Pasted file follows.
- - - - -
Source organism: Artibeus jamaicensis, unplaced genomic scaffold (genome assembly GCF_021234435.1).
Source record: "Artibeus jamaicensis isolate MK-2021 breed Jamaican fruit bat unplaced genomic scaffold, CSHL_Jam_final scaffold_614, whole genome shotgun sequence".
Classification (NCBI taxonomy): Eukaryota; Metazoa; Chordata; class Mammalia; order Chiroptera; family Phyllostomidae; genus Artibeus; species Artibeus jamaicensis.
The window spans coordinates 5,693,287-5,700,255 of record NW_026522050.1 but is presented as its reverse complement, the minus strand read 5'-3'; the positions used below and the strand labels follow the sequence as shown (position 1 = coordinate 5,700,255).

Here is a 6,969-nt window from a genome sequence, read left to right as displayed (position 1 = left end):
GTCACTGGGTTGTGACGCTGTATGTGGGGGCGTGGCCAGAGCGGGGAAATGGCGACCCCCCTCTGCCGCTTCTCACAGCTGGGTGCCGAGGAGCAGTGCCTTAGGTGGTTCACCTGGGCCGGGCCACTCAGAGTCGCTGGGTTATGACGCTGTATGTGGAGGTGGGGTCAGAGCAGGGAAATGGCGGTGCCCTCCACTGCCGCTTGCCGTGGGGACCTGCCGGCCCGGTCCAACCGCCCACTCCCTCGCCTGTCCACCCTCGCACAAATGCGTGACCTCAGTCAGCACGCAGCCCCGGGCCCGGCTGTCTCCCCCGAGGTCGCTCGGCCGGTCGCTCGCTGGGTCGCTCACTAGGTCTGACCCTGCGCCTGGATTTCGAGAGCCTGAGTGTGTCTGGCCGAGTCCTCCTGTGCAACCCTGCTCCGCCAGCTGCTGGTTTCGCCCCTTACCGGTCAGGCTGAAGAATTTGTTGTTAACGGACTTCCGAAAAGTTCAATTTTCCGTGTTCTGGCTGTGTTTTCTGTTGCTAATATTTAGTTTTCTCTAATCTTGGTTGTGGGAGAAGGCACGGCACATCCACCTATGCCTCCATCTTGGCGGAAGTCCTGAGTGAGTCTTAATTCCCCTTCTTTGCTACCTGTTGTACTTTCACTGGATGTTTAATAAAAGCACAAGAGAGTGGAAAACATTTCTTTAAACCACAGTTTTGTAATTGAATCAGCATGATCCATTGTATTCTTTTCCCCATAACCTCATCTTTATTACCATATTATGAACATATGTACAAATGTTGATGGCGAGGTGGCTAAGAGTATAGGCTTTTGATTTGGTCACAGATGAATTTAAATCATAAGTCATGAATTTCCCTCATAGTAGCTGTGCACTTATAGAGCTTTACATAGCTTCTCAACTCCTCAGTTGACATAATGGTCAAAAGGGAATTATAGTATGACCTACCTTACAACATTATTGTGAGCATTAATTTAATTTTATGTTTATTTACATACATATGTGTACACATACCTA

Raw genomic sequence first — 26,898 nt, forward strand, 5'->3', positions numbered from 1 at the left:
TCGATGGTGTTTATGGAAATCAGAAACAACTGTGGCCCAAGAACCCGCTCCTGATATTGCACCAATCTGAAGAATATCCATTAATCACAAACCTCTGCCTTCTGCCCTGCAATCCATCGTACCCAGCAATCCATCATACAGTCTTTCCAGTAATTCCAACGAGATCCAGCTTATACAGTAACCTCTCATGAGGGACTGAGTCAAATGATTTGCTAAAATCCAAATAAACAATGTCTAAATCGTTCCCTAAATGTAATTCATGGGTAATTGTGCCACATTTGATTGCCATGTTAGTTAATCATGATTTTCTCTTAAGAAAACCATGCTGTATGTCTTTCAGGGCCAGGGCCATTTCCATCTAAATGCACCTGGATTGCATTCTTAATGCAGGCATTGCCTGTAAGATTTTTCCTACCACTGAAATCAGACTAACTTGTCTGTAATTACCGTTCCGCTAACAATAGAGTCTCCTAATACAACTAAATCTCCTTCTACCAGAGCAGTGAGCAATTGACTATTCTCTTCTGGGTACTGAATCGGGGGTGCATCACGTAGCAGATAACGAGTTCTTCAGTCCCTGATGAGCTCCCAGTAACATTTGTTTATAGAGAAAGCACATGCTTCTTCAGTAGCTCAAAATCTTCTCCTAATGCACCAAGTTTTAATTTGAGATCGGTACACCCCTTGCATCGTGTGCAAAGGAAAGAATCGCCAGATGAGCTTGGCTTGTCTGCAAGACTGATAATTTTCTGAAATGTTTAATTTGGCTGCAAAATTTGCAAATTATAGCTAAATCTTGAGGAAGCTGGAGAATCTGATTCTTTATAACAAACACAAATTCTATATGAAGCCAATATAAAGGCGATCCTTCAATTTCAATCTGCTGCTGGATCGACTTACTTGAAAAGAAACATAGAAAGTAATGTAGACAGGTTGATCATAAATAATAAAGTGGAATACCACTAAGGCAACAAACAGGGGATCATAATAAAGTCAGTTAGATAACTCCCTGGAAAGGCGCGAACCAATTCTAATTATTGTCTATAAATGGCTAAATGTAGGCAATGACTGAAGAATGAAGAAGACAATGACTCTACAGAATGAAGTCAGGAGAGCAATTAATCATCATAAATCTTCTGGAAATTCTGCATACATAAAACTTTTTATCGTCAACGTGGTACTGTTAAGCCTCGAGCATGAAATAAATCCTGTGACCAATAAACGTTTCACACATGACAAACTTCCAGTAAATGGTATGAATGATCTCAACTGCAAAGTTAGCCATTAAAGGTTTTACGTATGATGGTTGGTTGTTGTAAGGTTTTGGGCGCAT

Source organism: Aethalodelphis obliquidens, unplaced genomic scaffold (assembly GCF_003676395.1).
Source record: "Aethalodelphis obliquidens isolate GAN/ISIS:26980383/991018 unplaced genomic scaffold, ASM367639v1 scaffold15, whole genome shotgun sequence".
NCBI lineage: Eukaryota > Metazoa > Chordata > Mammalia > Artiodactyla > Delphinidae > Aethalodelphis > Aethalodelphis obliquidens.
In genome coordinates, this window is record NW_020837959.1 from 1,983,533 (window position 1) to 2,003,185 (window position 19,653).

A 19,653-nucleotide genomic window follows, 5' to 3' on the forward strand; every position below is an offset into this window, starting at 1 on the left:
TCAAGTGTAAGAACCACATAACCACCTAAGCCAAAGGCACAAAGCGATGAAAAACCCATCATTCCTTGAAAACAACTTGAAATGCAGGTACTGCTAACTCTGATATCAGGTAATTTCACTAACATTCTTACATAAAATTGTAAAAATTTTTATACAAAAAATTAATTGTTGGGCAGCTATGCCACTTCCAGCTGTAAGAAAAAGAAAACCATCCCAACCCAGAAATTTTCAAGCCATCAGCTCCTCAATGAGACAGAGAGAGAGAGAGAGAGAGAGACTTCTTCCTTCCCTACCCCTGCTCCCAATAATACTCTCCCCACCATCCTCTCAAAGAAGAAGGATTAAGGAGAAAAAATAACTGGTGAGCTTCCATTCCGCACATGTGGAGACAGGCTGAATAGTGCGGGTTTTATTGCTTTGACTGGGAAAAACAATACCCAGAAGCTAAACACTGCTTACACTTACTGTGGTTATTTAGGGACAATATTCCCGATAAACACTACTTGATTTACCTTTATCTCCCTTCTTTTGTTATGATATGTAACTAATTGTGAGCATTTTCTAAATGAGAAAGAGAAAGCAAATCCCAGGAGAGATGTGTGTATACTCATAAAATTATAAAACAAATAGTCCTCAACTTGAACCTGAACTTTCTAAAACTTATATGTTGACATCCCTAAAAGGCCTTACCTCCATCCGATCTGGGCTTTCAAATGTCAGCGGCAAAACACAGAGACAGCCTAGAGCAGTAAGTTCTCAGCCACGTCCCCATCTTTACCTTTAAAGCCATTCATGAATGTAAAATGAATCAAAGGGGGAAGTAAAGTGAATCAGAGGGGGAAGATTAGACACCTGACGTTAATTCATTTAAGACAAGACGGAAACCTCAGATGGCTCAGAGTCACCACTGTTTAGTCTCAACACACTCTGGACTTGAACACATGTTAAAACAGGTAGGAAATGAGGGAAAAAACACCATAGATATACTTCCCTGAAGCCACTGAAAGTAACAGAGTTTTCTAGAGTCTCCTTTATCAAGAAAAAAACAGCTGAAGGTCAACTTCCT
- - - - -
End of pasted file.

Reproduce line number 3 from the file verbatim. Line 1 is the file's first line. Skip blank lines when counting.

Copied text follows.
Classification (NCBI taxonomy): Eukaryota; Metazoa; Chordata; class Mammalia; order Chiroptera; family Phyllostomidae; genus Artibeus; species Artibeus jamaicensis.